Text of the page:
KARACHI: Though the coronavirus lockdown has brought new challenges to life, the number of road and traffic accidents have come down significantly, killing eight people and injuring four — the lowest number recorded in more than a decade in April.
Thin traffic movement on roads due to the lockdown and almost non-existence of heavy traffic on main links of the city during this period has automatically cut down the number of road accidents, resulting in a smaller number of injuries and fatalities.
Recently compiled data suggests that during April 2020 when the lockdown was in place after it was imposed on March 23, eight road accidents were reported in a month. Six accidents proved fatal, killing eight people and injuring four others. In the three earlier months — January to March 2020 — 51 people had died in road accidents, most of them in February when 24 people were killed. Thirteen people died in road accidents in January and 14 in March 2020.
An official said the number of deaths in road accidents in April had never been so low and it was for the first time in more than 10 years that the number of traffic collisions had come to a single digit figure.
‘Despite the lockdown, we have not cut the number of our officers and constables performing operational duties’
“In April 2015, 34 people died in road accidents and in the same month next year  23 people were killed on roads in different accidents involving vehicles and different modes of traffic. In April 2017, 17 people lost their lives and in the same month of the next two years [2018 and 2019] 21 each died in road accidents,” he added.
He said the least number of deaths in April was registered more than 17 years ago but that too was in double digits. Though the situation looks positive for the authorities, it does not appear surprising to them amid the reduced movement of traffic on roads and almost non-existent commercial activities during the period under study.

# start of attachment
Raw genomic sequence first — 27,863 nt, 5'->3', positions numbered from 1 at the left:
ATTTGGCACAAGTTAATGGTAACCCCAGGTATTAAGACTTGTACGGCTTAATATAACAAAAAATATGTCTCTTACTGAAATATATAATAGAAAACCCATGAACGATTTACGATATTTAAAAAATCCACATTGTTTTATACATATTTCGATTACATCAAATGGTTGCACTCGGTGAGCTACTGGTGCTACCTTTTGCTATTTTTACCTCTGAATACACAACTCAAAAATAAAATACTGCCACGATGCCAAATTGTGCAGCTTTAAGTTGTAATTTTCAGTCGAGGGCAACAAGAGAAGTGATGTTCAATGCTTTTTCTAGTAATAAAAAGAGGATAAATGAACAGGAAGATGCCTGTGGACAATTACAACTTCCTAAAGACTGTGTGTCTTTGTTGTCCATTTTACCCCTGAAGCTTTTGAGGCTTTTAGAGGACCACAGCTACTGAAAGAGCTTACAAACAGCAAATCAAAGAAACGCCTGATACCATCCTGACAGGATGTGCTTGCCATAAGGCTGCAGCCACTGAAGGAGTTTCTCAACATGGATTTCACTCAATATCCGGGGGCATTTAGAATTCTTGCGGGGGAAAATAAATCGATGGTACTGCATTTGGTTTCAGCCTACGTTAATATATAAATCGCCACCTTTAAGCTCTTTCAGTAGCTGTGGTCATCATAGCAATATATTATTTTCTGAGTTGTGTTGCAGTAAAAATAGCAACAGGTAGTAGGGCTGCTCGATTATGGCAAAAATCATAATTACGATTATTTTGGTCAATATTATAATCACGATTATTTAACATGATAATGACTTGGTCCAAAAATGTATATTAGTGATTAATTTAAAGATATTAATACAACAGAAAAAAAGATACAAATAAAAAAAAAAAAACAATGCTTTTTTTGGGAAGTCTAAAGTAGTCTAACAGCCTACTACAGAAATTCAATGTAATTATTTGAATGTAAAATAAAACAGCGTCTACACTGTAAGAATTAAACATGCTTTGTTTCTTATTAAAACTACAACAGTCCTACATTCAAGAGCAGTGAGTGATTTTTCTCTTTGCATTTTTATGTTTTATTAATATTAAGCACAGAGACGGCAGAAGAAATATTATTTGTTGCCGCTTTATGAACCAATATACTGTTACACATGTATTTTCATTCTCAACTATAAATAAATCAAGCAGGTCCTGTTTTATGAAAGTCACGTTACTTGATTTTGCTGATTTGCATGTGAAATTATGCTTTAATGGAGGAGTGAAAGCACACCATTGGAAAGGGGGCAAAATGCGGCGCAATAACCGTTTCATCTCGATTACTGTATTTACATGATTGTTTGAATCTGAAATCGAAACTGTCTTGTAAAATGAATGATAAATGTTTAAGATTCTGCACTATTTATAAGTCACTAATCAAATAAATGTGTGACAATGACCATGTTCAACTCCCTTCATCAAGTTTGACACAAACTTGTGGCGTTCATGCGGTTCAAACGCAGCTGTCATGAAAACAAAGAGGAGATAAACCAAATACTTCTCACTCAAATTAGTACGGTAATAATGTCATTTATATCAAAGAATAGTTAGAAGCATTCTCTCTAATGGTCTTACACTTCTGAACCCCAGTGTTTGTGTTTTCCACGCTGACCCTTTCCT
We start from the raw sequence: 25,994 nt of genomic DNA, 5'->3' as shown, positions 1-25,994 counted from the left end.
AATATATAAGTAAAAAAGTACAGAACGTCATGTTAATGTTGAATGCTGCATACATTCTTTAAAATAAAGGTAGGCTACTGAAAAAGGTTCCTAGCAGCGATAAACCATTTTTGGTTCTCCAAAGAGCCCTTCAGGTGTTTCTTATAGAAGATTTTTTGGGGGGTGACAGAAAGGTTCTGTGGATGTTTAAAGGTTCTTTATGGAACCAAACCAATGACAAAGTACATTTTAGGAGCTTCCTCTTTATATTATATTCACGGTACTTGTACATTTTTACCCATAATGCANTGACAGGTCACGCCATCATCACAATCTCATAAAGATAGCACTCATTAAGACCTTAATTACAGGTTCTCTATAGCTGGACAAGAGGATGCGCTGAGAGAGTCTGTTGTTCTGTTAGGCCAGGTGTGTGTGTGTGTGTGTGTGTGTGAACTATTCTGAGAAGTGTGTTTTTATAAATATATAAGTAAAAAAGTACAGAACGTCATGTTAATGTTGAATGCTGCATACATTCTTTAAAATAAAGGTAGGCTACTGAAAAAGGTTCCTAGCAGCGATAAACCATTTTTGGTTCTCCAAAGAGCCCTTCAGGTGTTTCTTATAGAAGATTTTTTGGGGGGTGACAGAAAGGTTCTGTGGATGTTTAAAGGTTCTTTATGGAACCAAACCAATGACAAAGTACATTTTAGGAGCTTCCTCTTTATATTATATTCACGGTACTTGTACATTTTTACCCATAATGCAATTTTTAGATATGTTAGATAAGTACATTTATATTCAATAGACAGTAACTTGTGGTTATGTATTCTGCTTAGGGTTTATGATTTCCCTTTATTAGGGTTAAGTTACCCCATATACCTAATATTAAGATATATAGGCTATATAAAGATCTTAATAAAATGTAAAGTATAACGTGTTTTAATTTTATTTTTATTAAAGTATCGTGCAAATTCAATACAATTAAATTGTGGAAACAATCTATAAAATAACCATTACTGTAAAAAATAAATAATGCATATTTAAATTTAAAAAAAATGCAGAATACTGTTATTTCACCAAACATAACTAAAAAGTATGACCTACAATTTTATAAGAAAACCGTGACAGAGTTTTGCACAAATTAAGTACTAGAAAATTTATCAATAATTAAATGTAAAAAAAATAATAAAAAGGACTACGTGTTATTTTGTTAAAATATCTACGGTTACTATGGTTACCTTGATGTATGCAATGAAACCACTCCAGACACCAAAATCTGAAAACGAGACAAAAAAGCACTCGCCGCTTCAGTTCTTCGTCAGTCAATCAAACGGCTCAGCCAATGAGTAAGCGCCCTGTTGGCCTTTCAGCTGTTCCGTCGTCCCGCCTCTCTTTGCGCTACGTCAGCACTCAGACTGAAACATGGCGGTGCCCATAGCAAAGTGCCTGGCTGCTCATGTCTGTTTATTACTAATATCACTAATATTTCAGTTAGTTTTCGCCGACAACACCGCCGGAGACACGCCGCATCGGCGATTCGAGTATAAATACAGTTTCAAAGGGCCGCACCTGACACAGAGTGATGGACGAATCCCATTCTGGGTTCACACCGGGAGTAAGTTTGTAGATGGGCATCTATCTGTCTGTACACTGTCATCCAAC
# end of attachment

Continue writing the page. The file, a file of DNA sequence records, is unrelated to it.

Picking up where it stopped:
Officials said that heavy vehicles always remained a key factor in most of the deadly road accidents.
“The number of heavy vehicles plying in the city crossed the 100,000 mark more than a year ago, making it a serious challenge for the authorities to manage the movement of these vehicles as they pose a serious threat to other motorists,” said an official.
He referred to a report compiled by the municipal authorities regarding the traffic situation in the city and number of vehicles moving on Karachi roads suggested how big the challenge was amid growing traffic, limited available space and insufficient number of traffic policemen.
“The report says that the number of heavy vehicles in Karachi right now stands at 107,000,” said the official. “Among them is the highest number of oil tankers, which are 65,000 in total, and then 13,000 10-wheel trucks. There are some 10,000 long-haul, or 22-wheel trailer trucks, which are seen moving in the city; there are 8,000 water tankers, 7,000 dumpers and 4,000 six-wheel trucks.”
The new situation, however, has brought new challenges for the law enforcement agencies which are directly related to the imposition of lockdown and keeping the commuters off the roads under the recently-designed standard operating procedures.
“We have more than 7,000 personnel for Karachi,” DIG Javed Mahar told Dawn. “Despite the lockdown, we have not cut the number of our officers and constables performing operational duties. There are some 200 traffic intersections on different roads and key links for the imposition of lockdown. We have experienced mixed response from the people, but we have to implement the rules in the larger interest of the public.”
He said the traffic police faced challenges while enforcing the ban on pillion riding and those who were travelling on four-wheelers against SOPs set by the government. The traffic personnel, he said, were actively involved in implementing the government orders, which led to challans over violation of the pillion-riding ban and against travel of more than two persons in a car.
Published in Dawn, May 27th, 2020